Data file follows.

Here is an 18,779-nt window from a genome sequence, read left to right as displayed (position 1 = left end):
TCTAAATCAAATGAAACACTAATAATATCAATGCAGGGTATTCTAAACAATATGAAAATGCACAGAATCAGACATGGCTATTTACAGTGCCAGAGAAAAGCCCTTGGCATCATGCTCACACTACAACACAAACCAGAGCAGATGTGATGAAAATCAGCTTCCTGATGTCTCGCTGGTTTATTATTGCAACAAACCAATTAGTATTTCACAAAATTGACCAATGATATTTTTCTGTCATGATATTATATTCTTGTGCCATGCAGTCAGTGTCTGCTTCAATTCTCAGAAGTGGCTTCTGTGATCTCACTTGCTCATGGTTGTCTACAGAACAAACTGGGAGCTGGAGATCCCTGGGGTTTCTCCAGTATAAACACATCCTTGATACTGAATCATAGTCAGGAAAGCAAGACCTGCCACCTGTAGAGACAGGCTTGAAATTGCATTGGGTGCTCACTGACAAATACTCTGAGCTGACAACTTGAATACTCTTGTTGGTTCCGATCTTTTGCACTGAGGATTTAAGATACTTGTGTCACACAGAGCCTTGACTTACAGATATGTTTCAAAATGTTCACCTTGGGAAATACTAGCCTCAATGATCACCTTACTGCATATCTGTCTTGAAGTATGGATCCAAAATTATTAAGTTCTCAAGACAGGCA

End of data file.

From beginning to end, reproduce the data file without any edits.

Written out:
Here is an 18,779-nt window from a genome sequence, read left to right as displayed (position 1 = left end):
TCTAAATCAAATGAAACACTAATAATATCAATGCAGGGTATTCTAAACAATATGAAAATGCACAGAATCAGACATGGCTATTTACAGTGCCAGAGAAAAGCCCTTGGCATCATGCTCACACTACAACACAAACCAGAGCAGATGTGATGAAAATCAGCTTCCTGATGTCTCGCTGGTTTATTATTGCAACAAACCAATTAGTATTTCACAAAATTGACCAATGATATTTTTCTGTCATGATATTATATTCTTGTGCCATGCAGTCAGTGTCTGCTTCAATTCTCAGAAGTGGCTTCTGTGATCTCACTTGCTCATGGTTGTCTACAGAACAAACTGGGAGCTGGAGATCCCTGGGGTTTCTCCAGTATAAACACATCCTTGATACTGAATCATAGTCAGGAAAGCAAGACCTGCCACCTGTAGAGACAGGCTTGAAATTGCATTGGGTGCTCACTGACAAATACTCTGAGCTGACAACTTGAATACTCTTGTTGGTTCCGATCTTTTGCACTGAGGATTTAAGATACTTGTGTCACACAGAGCCTTGACTTACAGATATGTTTCAAAATGTTCACCTTGGGAAATACTAGCCTCAATGATCACCTTACTGCATATCTGTCTTGAAGTATGGATCCAAAATTATTAAGTTCTCAAGACAGGCA